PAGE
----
Outside earth's atmosphere aerodynamic controls would be useless; we had to devise a method for the D-558-3 to adjust its attitude while traveling through the "airless" ionosphere. On re-entry, for example, the plane would have to penetrate the atmosphere in a relatively clean, or nose-first, fashion. An uncontrolled broad- side or inverted entry would be disastrous from the standpoint of unforeseen aerodynamic loads imposed on the aircraft. The pilot had to have a system for correcting any residual movements resulting from the powered ascent. He also had to have proper orientation of the aircraft during the flight through space.
Since the amount of control needed was small, we decided to use hydrogen peroxide, which would flow under pressure through strategically positioned jets in the tail and wing sections. Controlled by the pilot for very brief periods, the pressure of the hydrogen peroxide would clip a wing or raise the nose accordingly. As it turned out, this control system and the wing-cooling design were two of the key developments to result from the study and to be applied in some form in later years.
Takeoff and landing sites had to be carefully chosen, and the Muroc dry lake area was the most suitable area because of its lengthy runways and the wide latitude it offered in the choice of landing direction. On a typical flight the plane would travel 500 nautical miles horizontally. Since most of this distance would be covered in the ballistic trajectory portion of the flight path, there would be little opportunity to control or alter either the range or the heading by an appreciable amount after burnout. During the seventy-five seconds of powered flight, the pilot would have an opportunity to make necessary corrections to his route through the sky. Admittedly, these corrections had to be small due to the rapid acceleration involved.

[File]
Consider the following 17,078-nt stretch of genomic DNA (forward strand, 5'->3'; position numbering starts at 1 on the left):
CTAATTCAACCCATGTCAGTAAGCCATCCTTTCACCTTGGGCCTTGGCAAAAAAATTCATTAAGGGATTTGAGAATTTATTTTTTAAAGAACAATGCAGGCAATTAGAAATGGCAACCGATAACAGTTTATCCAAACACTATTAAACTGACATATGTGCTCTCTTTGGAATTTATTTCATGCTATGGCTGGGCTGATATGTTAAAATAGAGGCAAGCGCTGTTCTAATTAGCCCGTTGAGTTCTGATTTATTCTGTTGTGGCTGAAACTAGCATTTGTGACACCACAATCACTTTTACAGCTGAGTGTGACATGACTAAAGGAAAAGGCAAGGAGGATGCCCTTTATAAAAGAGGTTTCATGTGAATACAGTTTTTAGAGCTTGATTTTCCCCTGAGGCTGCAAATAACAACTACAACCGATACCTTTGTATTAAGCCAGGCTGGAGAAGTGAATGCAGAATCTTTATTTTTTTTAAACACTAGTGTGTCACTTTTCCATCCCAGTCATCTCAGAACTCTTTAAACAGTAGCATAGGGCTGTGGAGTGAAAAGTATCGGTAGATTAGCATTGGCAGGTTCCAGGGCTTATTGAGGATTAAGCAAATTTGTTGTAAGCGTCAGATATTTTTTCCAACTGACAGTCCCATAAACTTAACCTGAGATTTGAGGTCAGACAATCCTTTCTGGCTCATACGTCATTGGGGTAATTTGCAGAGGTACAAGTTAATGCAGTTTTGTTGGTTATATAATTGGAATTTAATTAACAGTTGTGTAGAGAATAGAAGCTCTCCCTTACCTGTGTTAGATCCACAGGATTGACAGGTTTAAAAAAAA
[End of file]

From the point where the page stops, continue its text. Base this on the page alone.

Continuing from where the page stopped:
Assuming the pilot elected to slow down to subsonic speed at a constant altitude of 40,000 feet (luring the re-entry phase, it would be possible to make no more than six spiral turns before reaching sea level. The maximum allowable miss distance between pullout and landing site was a function of the respective orientation of the two positions and the maximum gliding distance of the aircraft. Miss distance would be much shorter if the airplane overshot the base, because of the necessity of turning around. A misalignment of five degrees azimuth at burnout, for example, could result in a lateral miss of forty nautical miles. A two-and-one- half percent error in fuel consumption, or burning time, might mean a sixty-mile decrement.
It was also essential that the mother ship be accurately positioned and on an exact heading at the time of launch. Obviously, the D-558-3 demanded some very b precise actions by those involved in its actual operation.
Cosmic radiation and special shielding of the pilot against it were discussed at length. Since exposure for short time intervals was not considered a danger and because the amount of materials for effective protection was substantial, we decided against protective measures. Instead, limiting the number of monthly or yearly flights per pilot proved to be the most effective solution to the radiation problem.
The chances of injury to flyers and damage to aircraft due to meteor collisions were also examined. Statistical analysis showed that there was no greater danger in this regard than that faced by ordinary citizens driving an automobile. For a projected area of 225 square feet, the chances of being hit by a meteor capable of penetrating more than .08 inches of aluminum were about one in 450,000 on any one flight.
Ordinary bailout procedures were impossible for the D-558-3 pilots. Escape chutes and ejection seats would not suffice because of the hypersonic speeds involved. The study therefore indicated that there would be no provision for pilot escape. It added, however, that the development of an ejectable cockpit capsule could provide escape, at least over a part of the aircraft's flight route. Initial separation of the capsule would be accomplished by a JATO, or rocket-power, unit The capsule would be streamlined with extendable fins and thus be capable or stable flight. A parachute would deploy at lower altitudes to help complete the escape evolution.